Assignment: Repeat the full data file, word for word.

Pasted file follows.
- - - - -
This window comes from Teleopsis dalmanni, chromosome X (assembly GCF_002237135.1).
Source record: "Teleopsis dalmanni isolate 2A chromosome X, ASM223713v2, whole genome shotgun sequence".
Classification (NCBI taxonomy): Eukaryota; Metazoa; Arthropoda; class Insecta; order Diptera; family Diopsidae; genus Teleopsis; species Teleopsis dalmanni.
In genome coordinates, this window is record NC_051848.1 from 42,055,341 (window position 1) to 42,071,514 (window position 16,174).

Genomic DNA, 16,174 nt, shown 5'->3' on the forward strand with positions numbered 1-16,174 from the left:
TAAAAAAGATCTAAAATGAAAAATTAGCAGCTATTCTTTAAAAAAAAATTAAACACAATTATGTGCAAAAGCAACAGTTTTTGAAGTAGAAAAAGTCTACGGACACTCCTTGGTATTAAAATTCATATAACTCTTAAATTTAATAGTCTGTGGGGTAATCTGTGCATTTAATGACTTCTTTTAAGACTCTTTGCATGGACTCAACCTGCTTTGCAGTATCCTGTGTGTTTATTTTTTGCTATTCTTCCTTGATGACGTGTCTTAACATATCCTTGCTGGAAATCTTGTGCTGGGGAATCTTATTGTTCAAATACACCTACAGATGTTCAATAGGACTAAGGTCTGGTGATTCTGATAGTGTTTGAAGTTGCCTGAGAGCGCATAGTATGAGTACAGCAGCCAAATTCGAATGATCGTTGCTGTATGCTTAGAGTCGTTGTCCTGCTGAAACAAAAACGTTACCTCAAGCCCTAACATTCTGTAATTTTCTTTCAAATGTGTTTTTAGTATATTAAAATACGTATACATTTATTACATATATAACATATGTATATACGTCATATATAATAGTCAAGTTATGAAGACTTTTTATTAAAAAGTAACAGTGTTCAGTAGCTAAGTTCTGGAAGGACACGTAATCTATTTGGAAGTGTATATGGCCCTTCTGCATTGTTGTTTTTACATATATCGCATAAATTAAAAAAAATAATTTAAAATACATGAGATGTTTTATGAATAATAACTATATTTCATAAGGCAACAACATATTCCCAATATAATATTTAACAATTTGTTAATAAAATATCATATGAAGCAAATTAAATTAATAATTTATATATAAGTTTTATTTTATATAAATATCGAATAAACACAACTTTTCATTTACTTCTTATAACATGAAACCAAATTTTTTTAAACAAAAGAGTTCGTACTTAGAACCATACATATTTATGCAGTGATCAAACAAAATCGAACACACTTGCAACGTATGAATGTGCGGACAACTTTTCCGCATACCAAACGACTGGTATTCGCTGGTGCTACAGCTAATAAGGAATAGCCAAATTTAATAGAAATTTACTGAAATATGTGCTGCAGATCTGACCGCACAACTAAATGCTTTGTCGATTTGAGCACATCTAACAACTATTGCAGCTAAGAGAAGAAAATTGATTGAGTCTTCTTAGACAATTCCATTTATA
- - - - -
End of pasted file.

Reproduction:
This window comes from Teleopsis dalmanni, chromosome X (assembly GCF_002237135.1).
Source record: "Teleopsis dalmanni isolate 2A chromosome X, ASM223713v2, whole genome shotgun sequence".
Classification (NCBI taxonomy): Eukaryota; Metazoa; Arthropoda; class Insecta; order Diptera; family Diopsidae; genus Teleopsis; species Teleopsis dalmanni.
In genome coordinates, this window is record NC_051848.1 from 42,055,341 (window position 1) to 42,071,514 (window position 16,174).

Genomic DNA, 16,174 nt, shown 5'->3' on the forward strand with positions numbered 1-16,174 from the left:
TAAAAAAGATCTAAAATGAAAAATTAGCAGCTATTCTTTAAAAAAAAATTAAACACAATTATGTGCAAAAGCAACAGTTTTTGAAGTAGAAAAAGTCTACGGACACTCCTTGGTATTAAAATTCATATAACTCTTAAATTTAATAGTCTGTGGGGTAATCTGTGCATTTAATGACTTCTTTTAAGACTCTTTGCATGGACTCAACCTGCTTTGCAGTATCCTGTGTGTTTATTTTTTGCTATTCTTCCTTGATGACGTGTCTTAACATATCCTTGCTGGAAATCTTGTGCTGGGGAATCTTATTGTTCAAATACACCTACAGATGTTCAATAGGACTAAGGTCTGGTGATTCTGATAGTGTTTGAAGTTGCCTGAGAGCGCATAGTATGAGTACAGCAGCCAAATTCGAATGATCGTTGCTGTATGCTTAGAGTCGTTGTCCTGCTGAAACAAAAACGTTACCTCAAGCCCTAACATTCTGTAATTTTCTTTCAAATGTGTTTTTAGTATATTAAAATACGTATACATTTATTACATATATAACATATGTATATACGTCATATATAATAGTCAAGTTATGAAGACTTTTTATTAAAAAGTAACAGTGTTCAGTAGCTAAGTTCTGGAAGGACACGTAATCTATTTGGAAGTGTATATGGCCCTTCTGCATTGTTGTTTTTACATATATCGCATAAATTAAAAAAAATAATTTAAAATACATGAGATGTTTTATGAATAATAACTATATTTCATAAGGCAACAACATATTCCCAATATAATATTTAACAATTTGTTAATAAAATATCATATGAAGCAAATTAAATTAATAATTTATATATAAGTTTTATTTTATATAAATATCGAATAAACACAACTTTTCATTTACTTCTTATAACATGAAACCAAATTTTTTTAAACAAAAGAGTTCGTACTTAGAACCATACATATTTATGCAGTGATCAAACAAAATCGAACACACTTGCAACGTATGAATGTGCGGACAACTTTTCCGCATACCAAACGACTGGTATTCGCTGGTGCTACAGCTAATAAGGAATAGCCAAATTTAATAGAAATTTACTGAAATATGTGCTGCAGATCTGACCGCACAACTAAATGCTTTGTCGATTTGAGCACATCTAACAACTATTGCAGCTAAGAGAAGAAAATTGATTGAGTCTTCTTAGACAATTCCATTTATA